Those are just a couple of the notions some contractors have about zoning systems. According to some manufacturers, these contractors need to become more familiar with today's zoning technology, reevaluate their attitudes toward zoning, and take another look at the needs of their customers. In fact, several companies believe that zoning is simpler than it used to be, can bring in profits, and, most importantly, can provide consumers with the comfort they desire.
"Consumers, for the most part, are not familiar with the term zoning as it relates to their HVAC equipment," said Mark Votaw, production manager for Arzel Zoning. "Most every homeowner is, however, aware that parts of his home are uncomfortable or lack proper conditioning."
Votaw believes that there is a definite market for zoning among today's homeowners.
"Zoning demand is fueled by the changing use patterns of occupants," he said. "We see a number of home offices created out of basement space or extra bedrooms. We see multigenerational families that convert the use pattern of a home to accommodate extra occupants. Every change like this is a zoning opportunity."
The job of the contractor is to tap into these opportunities.
"Homeowners know that these problems exist," said Mike Reilly, vice president of marketing and sales for EWC Controls. "All you have to do is ask questions. Ask if they are dissatisfied with comfort levels. Nine times out of 10 they say they are."
Contractors not only need to appeal to homeowners when it comes to zoning, but to home builders as well.
Another misconception among contractors is that a builder will not want to adopt a zoning system into his plans. Reilly believes the opposite is true.
"Home builders want their homes to be the most competitive out there," he said. "They want the home buyer to pick their home over another home."
Reilly believes that zoning can add that extra comfort incentive that will convince a consumer to buy a new home. It can also provide an energy benefit.
"Properly designed zoned homes can offer a significant reduction in energy usage," said Votaw. "Builders are all about return on investment. If you show them that adding a zoning system boosts the value of the home higher than the cost of the system, then they will install it."
He believes contractors get bogged down when it comes to wiring and airflow.
"If you can wire a thermostat, you can wire a zoning system," Reilly said. "It is just letter to letter. We are not doing anything different. The thermostat goes to the zone board and the zone board to the furnace board."
Bypass air has also been a delicate application for contractors to consider. According to Votaw, technology has improved over the years, making it easier to deal with bypass air.
"Contractors will point to a lack of adequate ducting, concerns about bypassing air when dampers are in a closed position, or simply the inability to train service techs in the setup and installation of a system," he said.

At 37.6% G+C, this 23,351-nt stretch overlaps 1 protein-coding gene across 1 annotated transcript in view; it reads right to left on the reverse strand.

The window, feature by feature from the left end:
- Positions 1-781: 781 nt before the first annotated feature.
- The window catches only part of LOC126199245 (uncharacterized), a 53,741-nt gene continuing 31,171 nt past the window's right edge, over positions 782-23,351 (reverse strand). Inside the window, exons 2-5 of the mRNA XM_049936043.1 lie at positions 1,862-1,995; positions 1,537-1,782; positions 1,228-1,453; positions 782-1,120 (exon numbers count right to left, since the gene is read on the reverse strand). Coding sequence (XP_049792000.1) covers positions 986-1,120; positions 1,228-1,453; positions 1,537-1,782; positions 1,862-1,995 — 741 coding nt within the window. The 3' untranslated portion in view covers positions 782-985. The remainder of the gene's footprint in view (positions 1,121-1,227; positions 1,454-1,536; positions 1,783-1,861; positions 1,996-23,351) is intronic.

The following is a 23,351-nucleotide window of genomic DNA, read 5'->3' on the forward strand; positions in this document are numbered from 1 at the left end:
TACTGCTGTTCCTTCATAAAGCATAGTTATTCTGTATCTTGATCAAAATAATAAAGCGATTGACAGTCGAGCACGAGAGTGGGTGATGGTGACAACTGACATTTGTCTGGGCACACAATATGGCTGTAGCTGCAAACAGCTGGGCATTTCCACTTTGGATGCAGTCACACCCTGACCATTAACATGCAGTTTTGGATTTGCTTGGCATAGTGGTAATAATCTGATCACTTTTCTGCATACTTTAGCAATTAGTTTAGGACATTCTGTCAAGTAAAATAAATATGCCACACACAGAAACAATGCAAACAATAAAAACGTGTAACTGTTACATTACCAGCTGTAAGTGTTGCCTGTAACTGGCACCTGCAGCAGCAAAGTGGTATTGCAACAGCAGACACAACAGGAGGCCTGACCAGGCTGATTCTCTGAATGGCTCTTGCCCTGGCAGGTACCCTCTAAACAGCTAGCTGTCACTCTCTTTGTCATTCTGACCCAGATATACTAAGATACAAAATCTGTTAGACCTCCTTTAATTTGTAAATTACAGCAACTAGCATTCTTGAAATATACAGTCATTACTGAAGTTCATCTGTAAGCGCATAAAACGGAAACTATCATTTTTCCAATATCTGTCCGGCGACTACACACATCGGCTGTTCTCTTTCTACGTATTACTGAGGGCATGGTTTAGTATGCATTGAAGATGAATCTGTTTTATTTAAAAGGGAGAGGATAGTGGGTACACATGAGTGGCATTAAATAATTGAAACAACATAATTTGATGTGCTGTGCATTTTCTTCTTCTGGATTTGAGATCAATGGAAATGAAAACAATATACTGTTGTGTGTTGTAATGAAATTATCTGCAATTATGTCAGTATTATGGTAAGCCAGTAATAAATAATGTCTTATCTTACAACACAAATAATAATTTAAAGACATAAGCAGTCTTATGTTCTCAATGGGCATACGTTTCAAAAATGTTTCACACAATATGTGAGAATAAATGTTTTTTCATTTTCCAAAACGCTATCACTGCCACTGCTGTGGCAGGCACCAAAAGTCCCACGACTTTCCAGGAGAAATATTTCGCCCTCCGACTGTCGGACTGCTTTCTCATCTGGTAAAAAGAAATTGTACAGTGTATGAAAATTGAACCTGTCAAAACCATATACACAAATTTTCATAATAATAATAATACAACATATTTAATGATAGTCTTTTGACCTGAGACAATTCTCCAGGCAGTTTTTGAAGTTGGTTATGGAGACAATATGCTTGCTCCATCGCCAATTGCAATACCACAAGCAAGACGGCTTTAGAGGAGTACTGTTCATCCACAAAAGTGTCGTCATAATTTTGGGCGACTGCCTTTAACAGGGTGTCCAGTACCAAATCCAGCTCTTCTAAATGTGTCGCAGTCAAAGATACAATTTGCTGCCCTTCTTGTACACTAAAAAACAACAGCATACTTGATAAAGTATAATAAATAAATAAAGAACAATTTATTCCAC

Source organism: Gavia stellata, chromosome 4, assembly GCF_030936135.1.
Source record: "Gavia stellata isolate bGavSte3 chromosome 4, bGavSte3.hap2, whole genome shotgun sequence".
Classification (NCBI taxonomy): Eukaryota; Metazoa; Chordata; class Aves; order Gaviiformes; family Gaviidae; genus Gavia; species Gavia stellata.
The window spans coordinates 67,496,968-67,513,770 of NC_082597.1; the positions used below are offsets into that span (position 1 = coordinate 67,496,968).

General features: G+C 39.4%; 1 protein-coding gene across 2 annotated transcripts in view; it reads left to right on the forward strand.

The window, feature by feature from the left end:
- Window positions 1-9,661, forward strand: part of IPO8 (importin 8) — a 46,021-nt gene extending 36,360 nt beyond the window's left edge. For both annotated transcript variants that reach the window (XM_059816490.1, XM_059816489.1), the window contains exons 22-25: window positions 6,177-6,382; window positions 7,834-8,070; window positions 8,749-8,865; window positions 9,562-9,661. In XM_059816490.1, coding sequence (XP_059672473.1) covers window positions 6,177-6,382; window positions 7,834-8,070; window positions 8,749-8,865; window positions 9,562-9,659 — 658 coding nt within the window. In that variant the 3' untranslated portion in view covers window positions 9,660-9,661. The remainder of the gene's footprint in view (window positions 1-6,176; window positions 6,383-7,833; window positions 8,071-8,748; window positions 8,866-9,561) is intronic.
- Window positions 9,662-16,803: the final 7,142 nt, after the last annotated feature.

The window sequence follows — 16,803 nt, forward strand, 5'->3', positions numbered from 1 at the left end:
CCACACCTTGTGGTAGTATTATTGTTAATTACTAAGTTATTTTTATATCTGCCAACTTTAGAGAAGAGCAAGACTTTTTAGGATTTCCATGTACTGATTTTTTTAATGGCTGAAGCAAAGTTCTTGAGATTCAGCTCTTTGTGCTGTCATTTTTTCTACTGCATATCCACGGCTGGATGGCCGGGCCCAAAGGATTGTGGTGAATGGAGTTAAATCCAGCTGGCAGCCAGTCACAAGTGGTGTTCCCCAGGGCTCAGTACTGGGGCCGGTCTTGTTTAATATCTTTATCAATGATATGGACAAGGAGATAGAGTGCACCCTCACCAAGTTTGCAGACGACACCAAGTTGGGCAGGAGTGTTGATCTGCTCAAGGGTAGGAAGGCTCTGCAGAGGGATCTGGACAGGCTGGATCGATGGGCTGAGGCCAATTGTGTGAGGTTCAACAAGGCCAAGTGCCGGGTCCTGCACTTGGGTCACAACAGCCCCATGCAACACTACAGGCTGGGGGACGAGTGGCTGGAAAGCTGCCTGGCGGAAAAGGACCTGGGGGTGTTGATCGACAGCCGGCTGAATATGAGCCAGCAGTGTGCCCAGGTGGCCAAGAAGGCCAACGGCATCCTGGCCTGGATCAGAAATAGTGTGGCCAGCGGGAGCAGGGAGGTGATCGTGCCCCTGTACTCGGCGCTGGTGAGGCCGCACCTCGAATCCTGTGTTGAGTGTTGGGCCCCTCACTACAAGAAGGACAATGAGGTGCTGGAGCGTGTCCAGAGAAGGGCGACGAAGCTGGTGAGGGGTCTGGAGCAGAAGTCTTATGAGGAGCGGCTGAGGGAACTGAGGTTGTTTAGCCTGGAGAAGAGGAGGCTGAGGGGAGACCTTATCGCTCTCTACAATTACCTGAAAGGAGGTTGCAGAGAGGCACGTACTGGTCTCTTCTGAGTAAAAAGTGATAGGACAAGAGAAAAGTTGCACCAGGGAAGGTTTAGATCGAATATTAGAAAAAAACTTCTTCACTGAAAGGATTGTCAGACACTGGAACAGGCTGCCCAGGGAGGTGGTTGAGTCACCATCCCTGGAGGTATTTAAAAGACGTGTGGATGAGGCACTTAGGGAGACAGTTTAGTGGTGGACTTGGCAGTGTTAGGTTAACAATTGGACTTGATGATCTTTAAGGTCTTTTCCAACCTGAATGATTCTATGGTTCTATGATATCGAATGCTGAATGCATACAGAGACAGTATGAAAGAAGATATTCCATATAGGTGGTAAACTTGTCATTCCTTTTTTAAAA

Some contractors who want to provide their customers with better indoor comfort have opted to install two separate heating and cooling systems rather than a zoning system.
"The No. 1 misconception is that they can make more money installing multiple heating and cooling systems than by installing a zone comfort system," said Joe Hlavacek, product manager for Aprilaire. "When, in reality, a contractor can increase his profits by selling zone control in place of multiple systems."
He suggested that contractors should differentiate their bids and use zoned comfort control to win more business when comparing multiple systems. From there, he suggests contractors offer upgrade options, such as higher SEER-rated equipment, and accessories such as humidifiers, high-efficiency air cleaners, and UV germicidal lamps.
EWC Controls offers training classes. According to Reilly, the company holds the training sessions through wholesalers or instructors can go directly to a contractor's shop or jobsite.
He said that it usually only takes a few hours of training before technicians have a better understanding of what they are doing.
Aprilaire recommends that contractors use zoning manufacturers as a resource for training.
"We offer a contractor personal use program, which is designed to not only get contractors familiar with the installation, but also a chance to live with the system and experience it firsthand," said Hlavacek.
According to Votaw, this firsthand experience is indispensable.
"The best way to get comfortable with zoning is to give it a try," he said. "Install a system in your own home or in the home of one of your key employees. Most manufacturers give substantial discounts for contractors' personal use for just this reason. It will give your installers and technicians a chance to get use to the product and your sales team can see the dramatic comfort effects immediately."
Votaw said that zoning technology is also becoming friendlier to use and install. For example, he points to Arzel's dampers, which can be placed right into the ductwork without much fuss.
Aprilaire has introduced its Model 6504 Intelligent Zoned Comfort Control Support System. The control panel enables the consumer to control all thermostats from any thermostat in the system. In addition, the system can provide control of fresh air ventilation, electronic air cleaners, and an ERV.
Hlavacek said that he sees zone controls becoming the next "programmable thermostat" of the future, meaning that contractors will become more comfortable with the product's installation and operation. Zoning technology seems poised to become a burgeoning trend in the market.
"It just makes sense from all points of view," he said. "It's more comfort than a single non-zoned system, lower cost than multiple systems, and it saves energy. Market penetration will be the biggest change for the future."
Publication date: 05/24/2004